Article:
Skip to main content
Social Sci LibreTexts

1.0: Introduction

  • Page ID
    54888
  • \( \newcommand{\vecs}[1]{\overset { \scriptstyle \rightharpoonup} {\mathbf{#1}} } \)

    \( \newcommand{\vecd}[1]{\overset{-\!-\!\rightharpoonup}{\vphantom{a}\smash {#1}}} \)

    \( \newcommand{\id}{\mathrm{id}}\) \( \newcommand{\Span}{\mathrm{span}}\)

    ( \newcommand{\kernel}{\mathrm{null}\,}\) \( \newcommand{\range}{\mathrm{range}\,}\)

    \( \newcommand{\RealPart}{\mathrm{Re}}\) \( \newcommand{\ImaginaryPart}{\mathrm{Im}}\)

    \( \newcommand{\Argument}{\mathrm{Arg}}\) \( \newcommand{\norm}[1]{\| #1 \|}\)

    \( \newcommand{\inner}[2]{\langle #1, #2 \rangle}\)

    \( \newcommand{\Span}{\mathrm{span}}\)

    \( \newcommand{\id}{\mathrm{id}}\)

    \( \newcommand{\Span}{\mathrm{span}}\)

    \( \newcommand{\kernel}{\mathrm{null}\,}\)

    \( \newcommand{\range}{\mathrm{range}\,}\)

    \( \newcommand{\RealPart}{\mathrm{Re}}\)

    \( \newcommand{\ImaginaryPart}{\mathrm{Im}}\)

    \( \newcommand{\Argument}{\mathrm{Arg}}\)

    \( \newcommand{\norm}[1]{\| #1 \|}\)

    \( \newcommand{\inner}[2]{\langle #1, #2 \rangle}\)

    \( \newcommand{\Span}{\mathrm{span}}\) \( \newcommand{\AA}{\unicode[.8,0]{x212B}}\)

    \( \newcommand{\vectorA}[1]{\vec{#1}}      % arrow\)

    \( \newcommand{\vectorAt}[1]{\vec{\text{#1}}}      % arrow\)

    \( \newcommand{\vectorB}[1]{\overset { \scriptstyle \rightharpoonup} {\mathbf{#1}} } \)

    \( \newcommand{\vectorC}[1]{\textbf{#1}} \)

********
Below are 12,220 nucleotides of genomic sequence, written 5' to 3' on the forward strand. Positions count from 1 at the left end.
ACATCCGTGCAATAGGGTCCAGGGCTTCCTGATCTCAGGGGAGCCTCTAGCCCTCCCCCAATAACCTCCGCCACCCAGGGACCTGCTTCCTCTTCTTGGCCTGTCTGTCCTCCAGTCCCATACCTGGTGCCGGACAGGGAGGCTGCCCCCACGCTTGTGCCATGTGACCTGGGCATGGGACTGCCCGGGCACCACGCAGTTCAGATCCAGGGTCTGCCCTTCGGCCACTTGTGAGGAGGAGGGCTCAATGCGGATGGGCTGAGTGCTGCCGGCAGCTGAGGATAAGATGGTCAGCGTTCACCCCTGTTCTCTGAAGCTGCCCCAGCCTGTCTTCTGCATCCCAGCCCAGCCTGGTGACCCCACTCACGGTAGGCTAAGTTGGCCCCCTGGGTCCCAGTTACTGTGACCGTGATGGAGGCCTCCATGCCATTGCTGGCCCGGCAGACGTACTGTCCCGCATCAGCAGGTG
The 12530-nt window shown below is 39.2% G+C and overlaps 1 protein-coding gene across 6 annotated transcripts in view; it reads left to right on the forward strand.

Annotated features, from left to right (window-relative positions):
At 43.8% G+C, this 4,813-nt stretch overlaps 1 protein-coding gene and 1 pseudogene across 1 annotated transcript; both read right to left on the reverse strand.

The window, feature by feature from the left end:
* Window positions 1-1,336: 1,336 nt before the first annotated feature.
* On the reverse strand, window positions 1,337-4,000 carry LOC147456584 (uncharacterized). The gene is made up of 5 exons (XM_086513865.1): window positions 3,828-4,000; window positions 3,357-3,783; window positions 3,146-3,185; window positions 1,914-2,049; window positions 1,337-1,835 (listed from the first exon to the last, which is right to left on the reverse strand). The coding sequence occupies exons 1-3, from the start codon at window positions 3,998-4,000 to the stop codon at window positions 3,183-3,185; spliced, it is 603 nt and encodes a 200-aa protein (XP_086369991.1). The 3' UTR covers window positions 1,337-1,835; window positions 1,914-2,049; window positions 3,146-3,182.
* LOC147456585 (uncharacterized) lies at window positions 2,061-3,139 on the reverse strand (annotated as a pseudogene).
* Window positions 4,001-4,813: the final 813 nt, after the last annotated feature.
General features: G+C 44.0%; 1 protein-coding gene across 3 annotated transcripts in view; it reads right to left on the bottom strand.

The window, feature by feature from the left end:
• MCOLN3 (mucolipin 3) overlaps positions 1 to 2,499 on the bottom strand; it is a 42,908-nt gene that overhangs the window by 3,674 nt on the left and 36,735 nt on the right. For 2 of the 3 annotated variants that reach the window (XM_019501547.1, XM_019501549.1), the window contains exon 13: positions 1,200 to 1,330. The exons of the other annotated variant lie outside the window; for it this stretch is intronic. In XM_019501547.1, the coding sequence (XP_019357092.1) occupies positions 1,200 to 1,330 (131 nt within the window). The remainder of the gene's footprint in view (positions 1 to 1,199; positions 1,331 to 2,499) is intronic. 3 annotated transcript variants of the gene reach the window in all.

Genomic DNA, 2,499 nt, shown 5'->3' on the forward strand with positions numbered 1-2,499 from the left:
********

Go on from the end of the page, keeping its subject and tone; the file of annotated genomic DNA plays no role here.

\( \newcommand{\vectorD}[1]{\overrightarrow{#1}} \)

    \( \newcommand{\vectorDt}[1]{\overrightarrow{\text{#1}}} \)

    \( \newcommand{\vectE}[1]{\overset{-\!-\!\rightharpoonup}{\vphantom{a}\smash{\mathbf {#1}}}} \)

    \( \newcommand{\vecs}[1]{\overset { \scriptstyle \rightharpoonup} {\mathbf{#1}} } \)

    \( \newcommand{\vecd}[1]{\overset{-\!-\!\rightharpoonup}{\vphantom{a}\smash {#1}}} \)

    Learning Objectives

    After reading this chapter, you should be able to:

    • Articulate at least three reasons why public speaking skills are important.

    • Describe the difference between the linear and the transactional model of communication.

    • List, define, and give an example of each of the components of communication.

    • Differentiate between the major types of speeches.

    • Identify the eleven core public speaking competencies.

    • Apply chapter concepts in final questions and activities.

    Introduction to Public Speaking

    Humans’ ability to communicate using formalized systems of language sets us apart from other living creatures on the Earth. Whether these language conventions make us superior to other creatures is debatable, but there is no question that overall, the most successful and most powerful people over the centuries have mastered the ability to communicate effectively. In fact, the skill of speaking is so important that it has been formally taught for thousands of years.

    The ironic feature of public speaking is that while we recognize that it is an important skill to have, many of us do not like or want to give speeches. You may be reading this book because it was assigned to you in a class, or you may be reading it because you have to give a speech in your personal or professional life. If you are reading this book because you like public speaking or you have a burning desire to learn more about it, you’re in the minority.

    The good news about public speaking is that although it may not be on the top of the list of our favorite activities, anyone can learn to give effective presentations. What is important is that the audience understands you and remembers what you have to say. By learning and using the techniques provided in this reading material, you will discover how to create engaging speeches and present them using your own delivery style.

    Contributors and Attributions


    1.0: Introduction is shared under a CC BY license and was authored, remixed, and/or curated by LibreTexts.

    • Was this article helpful?